Action for the homeless in Denver Metro

Members of the Metro Denver Community Rights group have been supporting efforts by Denver Homeless Out Loud to pass a statewide Right to Rest Act in the Colorado Legislature.  This Act would allow homeless people to exist and survive in public spaces, to sleep in a legally parked car, to share food or eat in public spaces, and have a reasonable expectation of privacy for their personal property in public spaces.

The Right to Rest Act has been introduced three years in a row and will be run again in 2018.  In 2017, the vote came after an 11 hour hearing including testimony from over 60 people supporting the Right to Rest and only 5 people who testified
in opposition. Person after person supporting the right to rest testified to being threatened, having their belongings stolen and being forced by police to “move along.” Lawyers, business
owners, service providers and faith leaders each spoke to the unconstitutional, dehumanizing and moral impacts of criminalizing houseless people’s existence.

In 2016 and 2017, Democratic Rep. Paul Rosenthal voted against the bill in the Local Government Committee.  Democratic Rep. Matt Gray also voted against the bill in 2017 after asking for a change in the language that the sponsors agreed to make.

Beloved Community Village

Beloved Community Village made its move…all the way to 38th and Blake…by way of forklift!

Tiny home being moved into place

The village had been operating on a six month, temporary use permit that expired in mid-January. All eleven tiny homes, and residents, were moved to a new parcel of land just across the alley. After considering three different locations offered by landowners for the village use, the villagers unanimously agreed to move across the alley and stay in RiNo.  While this move is just about 200 feet it cost about $25,000 and took two weeks of non-stop work to move the homes.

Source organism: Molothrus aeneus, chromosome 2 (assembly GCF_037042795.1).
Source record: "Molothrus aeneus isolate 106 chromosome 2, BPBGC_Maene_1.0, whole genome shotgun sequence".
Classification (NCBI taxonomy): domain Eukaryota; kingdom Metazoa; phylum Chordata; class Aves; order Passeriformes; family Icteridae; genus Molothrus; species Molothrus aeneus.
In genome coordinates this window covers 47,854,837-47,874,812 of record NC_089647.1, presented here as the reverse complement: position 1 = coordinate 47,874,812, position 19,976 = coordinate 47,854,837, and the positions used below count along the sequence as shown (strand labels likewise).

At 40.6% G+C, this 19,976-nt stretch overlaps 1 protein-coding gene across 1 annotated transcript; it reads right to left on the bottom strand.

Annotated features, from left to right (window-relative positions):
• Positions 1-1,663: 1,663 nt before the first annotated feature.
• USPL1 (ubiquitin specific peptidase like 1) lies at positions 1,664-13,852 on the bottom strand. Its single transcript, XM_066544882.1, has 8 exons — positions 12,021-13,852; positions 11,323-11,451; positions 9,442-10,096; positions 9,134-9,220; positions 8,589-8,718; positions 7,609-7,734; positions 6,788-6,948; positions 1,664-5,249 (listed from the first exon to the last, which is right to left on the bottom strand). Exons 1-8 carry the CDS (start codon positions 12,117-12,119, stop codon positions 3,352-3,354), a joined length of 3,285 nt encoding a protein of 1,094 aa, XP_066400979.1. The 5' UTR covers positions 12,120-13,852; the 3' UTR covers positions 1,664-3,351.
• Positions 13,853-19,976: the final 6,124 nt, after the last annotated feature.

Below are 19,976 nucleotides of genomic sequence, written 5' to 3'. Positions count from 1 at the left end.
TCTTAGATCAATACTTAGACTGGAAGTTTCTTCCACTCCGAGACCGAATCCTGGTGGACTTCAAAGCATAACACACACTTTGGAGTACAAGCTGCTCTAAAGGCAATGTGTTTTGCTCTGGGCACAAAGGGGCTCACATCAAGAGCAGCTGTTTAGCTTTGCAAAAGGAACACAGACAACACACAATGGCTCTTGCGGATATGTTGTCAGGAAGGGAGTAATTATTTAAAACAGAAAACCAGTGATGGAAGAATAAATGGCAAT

More tiny home ready to go


Tiny Homes Village


Beloved Community Village, the first tiny homes community in Denver, was built in about 2.5 months on land temporarily offered by the Urban Land Conservancy.  Mennonite Disaster Services oversaw the project.  Over 400 volunteers [including Denver Homeless Out Loud, the Beloved Community Mennonite Church, a few Metro Denver Community Rights members, many local businesses and citizens],  donated labor, funding and materials.  Whiting – Turner, a construction company, helped to build the homes and shower building and set up electrical service.  At the Village, there are 11 homes, a shower building, two sanilets, trash service, a circular community building, a tiny free library and gardening spots.  Bayaud Enterprises brings in a laundry truck on Fridays and sends a Resource Navigator to the village to assist residents in getting help they need.  The Village is self-governing.  Oversight and assistance are provided by the Beloved Community Advisory Council, which includes some Village residents, representatives of surrounding neighborhoods, and some of the organizations involved in creating the tiny hones community.

Villagers now have a safe spot to live, a shared community to help each other, a mailing address to use for job hunting and registering to vote, a secure place to keep their personal possessions, and a home where they belong.

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